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Utilities take heed: behind-the-meter storage to be front runner by 2021, says BNEF

AGL selected Sunverge batteries for phase one of the virtual power plant in South Australia. Source: Sunverge
Behind-the-meter storage is forecast to become a larger segment than grid-scale storage by 2021, and could pose a potential threat to utilities, according to Bloomberg Energy Finance (BNEF) senior analyst Logan Goldie-Scot.

Despite large grid-scale deployment making up 84% of installed capacity, growth of behind-the-meter storage will likely dominate in the years to come. “If you are an energy retailer and a large number of your customers not only have PV but also have residential storage attached, then they are procuring less electricity from you. There's a threat to their future revenue streams, based on increasing levels of self-generation from their customers,” explained Goldie-Scot.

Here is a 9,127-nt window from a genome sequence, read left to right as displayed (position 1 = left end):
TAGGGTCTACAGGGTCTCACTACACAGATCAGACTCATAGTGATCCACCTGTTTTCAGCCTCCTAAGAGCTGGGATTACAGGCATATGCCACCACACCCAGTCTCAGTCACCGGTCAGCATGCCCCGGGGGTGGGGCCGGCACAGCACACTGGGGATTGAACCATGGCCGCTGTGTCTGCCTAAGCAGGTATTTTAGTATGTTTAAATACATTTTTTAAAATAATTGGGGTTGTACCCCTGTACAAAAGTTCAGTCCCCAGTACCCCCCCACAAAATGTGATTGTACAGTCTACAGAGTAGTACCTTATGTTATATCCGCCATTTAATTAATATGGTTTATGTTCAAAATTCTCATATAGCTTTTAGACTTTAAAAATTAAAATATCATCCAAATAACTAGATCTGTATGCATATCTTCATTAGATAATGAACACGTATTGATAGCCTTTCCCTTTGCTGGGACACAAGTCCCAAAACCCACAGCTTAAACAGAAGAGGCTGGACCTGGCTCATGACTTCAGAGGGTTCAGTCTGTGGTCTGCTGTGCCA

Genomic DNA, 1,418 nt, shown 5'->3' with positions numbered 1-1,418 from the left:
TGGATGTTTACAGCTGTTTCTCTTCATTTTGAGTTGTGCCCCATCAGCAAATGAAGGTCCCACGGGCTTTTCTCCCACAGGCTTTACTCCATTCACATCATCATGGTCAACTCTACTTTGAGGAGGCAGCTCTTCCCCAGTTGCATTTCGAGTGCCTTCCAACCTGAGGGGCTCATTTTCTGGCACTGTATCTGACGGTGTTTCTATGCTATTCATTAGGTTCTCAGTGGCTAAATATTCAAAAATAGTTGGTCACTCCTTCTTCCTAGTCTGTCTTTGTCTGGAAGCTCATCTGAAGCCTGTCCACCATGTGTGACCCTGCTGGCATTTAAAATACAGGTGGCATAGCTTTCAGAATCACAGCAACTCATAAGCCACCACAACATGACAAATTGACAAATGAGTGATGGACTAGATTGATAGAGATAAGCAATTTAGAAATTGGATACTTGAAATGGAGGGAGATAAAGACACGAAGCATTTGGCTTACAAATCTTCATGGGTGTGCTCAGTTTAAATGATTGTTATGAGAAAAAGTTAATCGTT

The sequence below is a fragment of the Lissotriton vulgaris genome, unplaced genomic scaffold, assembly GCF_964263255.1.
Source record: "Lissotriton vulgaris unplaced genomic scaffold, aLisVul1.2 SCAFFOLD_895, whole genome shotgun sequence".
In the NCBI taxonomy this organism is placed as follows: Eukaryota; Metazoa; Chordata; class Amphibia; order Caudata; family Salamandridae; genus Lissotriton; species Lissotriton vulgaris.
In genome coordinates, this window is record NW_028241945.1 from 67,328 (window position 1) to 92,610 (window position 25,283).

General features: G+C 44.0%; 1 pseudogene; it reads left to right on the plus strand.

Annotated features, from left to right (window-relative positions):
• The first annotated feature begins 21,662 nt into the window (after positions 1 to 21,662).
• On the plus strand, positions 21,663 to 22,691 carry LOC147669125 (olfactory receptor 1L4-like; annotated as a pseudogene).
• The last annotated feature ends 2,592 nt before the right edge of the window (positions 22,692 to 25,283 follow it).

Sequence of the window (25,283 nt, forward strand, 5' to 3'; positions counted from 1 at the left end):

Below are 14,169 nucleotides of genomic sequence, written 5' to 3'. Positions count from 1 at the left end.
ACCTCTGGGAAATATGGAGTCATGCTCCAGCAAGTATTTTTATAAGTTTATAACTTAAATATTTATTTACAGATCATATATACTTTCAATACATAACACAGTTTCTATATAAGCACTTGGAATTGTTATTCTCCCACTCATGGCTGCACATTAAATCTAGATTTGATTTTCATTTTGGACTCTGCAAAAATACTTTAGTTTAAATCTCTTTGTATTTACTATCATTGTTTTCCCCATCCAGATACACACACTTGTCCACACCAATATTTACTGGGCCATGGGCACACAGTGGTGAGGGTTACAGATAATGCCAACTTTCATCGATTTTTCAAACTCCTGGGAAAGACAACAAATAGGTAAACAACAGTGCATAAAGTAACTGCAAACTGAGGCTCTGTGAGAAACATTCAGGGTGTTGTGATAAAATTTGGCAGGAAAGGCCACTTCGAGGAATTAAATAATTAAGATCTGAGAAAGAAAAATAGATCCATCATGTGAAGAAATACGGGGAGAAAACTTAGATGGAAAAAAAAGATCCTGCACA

But the threat does not stop with residential. “If you are a utility looking at your very valuable commercial and industrial (C&I) users, if they have greater behind-the-meter energy storage and on-site generation, once again, they are not only purchasing less electricity from you, but they are probably managing their electricity bill or their electricity demand in a smarter way to reduce thing like demand charges,” adds Goldie-Scot.

This can be seen practically in the storage-friendly state of California, where hundreds of millions of dollars have already been made available in project finance to companies such as Stem Inc. and Green Charge Networks to put energy storage in C&I buildings and reduce demand charges. On the flip side from being a threat to utilities or network operators, there is an opportunity for more innovative retailers to use the behind-the-meter boom to build service relationships with customers instead of building large centralised assets.

Goldie-Scot made reference to a few pilot projects to this effect, such as AGL’s virtual power plant in Australia, where there are designs to install around one thousand residential systems, but then using those to offset other costs and ultimately make a more efficient network. “You have two angles; one is that utilities are potentially threatened by this sort of increase in deployment, but it is also a great opportunity for some utilities to go ahead of this and start deploying energy storage themselves and gain a valuable foothold into their customers’ homes,” said Goldie-Scot.

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